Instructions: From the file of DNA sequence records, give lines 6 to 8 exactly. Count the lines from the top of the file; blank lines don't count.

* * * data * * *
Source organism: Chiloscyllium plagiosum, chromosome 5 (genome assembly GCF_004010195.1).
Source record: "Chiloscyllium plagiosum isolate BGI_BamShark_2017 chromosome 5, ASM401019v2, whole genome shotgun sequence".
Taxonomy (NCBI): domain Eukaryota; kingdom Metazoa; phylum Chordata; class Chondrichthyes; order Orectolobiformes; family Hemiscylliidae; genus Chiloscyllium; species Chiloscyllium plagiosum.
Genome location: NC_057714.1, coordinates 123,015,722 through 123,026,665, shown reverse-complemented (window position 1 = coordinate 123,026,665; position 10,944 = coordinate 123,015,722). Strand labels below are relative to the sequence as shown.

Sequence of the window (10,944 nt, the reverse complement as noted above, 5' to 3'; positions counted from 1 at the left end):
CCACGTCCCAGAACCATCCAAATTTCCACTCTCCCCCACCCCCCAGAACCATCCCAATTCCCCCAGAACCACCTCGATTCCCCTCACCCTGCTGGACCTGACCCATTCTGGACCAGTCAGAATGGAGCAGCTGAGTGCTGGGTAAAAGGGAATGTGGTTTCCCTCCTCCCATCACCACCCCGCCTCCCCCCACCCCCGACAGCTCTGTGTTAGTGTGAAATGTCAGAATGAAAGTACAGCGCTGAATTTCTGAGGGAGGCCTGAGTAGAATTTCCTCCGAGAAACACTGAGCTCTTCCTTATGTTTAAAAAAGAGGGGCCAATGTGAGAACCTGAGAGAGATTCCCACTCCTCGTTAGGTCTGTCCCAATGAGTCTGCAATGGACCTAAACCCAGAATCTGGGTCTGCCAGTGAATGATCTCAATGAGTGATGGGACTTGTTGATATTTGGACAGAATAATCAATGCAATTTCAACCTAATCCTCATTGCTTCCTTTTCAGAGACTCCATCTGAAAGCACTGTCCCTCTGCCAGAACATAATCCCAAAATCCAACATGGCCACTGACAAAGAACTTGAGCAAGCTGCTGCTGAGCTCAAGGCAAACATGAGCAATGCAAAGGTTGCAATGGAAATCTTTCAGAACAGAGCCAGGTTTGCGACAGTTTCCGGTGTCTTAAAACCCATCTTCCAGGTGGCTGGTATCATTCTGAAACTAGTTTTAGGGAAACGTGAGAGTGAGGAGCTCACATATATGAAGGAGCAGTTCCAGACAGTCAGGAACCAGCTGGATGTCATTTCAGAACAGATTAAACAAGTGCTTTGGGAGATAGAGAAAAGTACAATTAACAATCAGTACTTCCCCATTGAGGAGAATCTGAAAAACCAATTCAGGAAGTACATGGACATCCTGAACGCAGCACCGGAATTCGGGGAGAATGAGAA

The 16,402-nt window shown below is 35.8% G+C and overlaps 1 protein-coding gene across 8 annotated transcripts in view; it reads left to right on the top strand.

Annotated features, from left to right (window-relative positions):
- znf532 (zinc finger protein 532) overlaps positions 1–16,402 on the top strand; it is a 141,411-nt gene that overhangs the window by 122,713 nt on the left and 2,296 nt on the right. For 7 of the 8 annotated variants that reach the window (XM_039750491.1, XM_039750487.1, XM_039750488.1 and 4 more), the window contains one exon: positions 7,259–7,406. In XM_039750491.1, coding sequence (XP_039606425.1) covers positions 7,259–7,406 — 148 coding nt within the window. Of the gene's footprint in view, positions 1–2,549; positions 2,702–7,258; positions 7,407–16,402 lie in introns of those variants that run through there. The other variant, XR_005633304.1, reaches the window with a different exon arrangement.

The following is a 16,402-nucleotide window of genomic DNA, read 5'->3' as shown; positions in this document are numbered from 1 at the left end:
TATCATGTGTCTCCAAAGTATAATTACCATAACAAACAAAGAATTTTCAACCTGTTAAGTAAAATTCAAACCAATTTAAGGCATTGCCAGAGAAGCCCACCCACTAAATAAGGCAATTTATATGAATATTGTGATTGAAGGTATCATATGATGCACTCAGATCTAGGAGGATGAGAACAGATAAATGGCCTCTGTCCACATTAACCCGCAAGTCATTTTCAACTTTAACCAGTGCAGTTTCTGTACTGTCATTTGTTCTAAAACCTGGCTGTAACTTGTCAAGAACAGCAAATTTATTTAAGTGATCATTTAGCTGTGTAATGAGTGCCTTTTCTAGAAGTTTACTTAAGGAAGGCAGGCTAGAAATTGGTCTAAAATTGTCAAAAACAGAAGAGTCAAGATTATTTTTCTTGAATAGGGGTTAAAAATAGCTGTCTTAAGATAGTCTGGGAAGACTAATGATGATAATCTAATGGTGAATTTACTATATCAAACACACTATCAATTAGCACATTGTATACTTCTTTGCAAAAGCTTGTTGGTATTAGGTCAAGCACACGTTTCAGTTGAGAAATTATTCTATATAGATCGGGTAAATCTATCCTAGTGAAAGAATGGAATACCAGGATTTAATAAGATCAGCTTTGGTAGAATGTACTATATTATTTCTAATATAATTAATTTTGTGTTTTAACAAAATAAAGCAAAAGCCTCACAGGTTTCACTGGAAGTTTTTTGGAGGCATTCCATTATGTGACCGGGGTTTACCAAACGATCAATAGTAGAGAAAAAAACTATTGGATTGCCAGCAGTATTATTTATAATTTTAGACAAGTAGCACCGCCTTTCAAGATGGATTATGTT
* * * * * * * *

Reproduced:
CCACGTCCCAGAACCATCCAAATTTCCACTCTCCCCCACCCCCCAGAACCATCCCAATTCCCCCAGAACCACCTCGATTCCCCTCACCCTGCTGGACCTGACCCATTCTGGACCAGTCAGAATGGAGCAGCTGAGTGCTGGGTAAAAGGGAATGTGGTTTCCCTCCTCCCATCACCACCCCGCCTCCCCCCACCCCCGACAGCTCTGTGTTAGTGTGAAATGTCAGAATGAAAGTACAGCGCTGAATTTCTGAGGGAGGCCTGAGTAGAATTTCCTCCGAGAAACACTGAGCTCTTCCTTATGTTTAAAAAAGAGGGGCCAATGTGAGAACCTGAGAGAGATTCCCACTCCTCGTTAGGTCTGTCCCAATGAGTCTGCAATGGACCTAAACCCAGAATCTGGGTCTGCCAGTGAATGATCTCAATGAGTGATGGGACTTGTTGATATTTGGACAGAATAATCAATGCAATTTCAACCTAATCCTCATTGCTTCCTTTTCAGAGACTCCATCTGAAAGCACTGTCCCTCTGCCAGAACATAATCCCAAAATCCAACATGGCCACTGACAAAGAACTTGAGCAAGCTGCTGCTGAGCTCAAGGCAAACATGAGCAATGCAAAGGTTGCAATGGAAATCTTTCAGAACAGAGCCAGGTTTGCGACAGTTTCCGGTGTCTTAAAACCCATCTTCCAGGTGGCTGGTATCATTCTGAAACTAGTTTTAGGGAAACGTGAGAGTGAGGAGCTCACATATATGAAGGAGCAGTTCCAGACAGTCAGGAACCAGCTGGATGTCATTTCAGAACAGATTAAACAAGTGCTTTGGGAGATAGAGAAAAGTACAATTAACAATCAGTACTTCCCCATTGAGGAGAATCTGAAAAACCAATTCAGGAAGTACATGGACATCCTGAACGCAGCACCGGAATTCGGGGAGAATGAGAA

The 16,402-nt window shown below is 35.8% G+C and overlaps 1 protein-coding gene across 8 annotated transcripts in view; it reads left to right on the top strand.

Annotated features, from left to right (window-relative positions):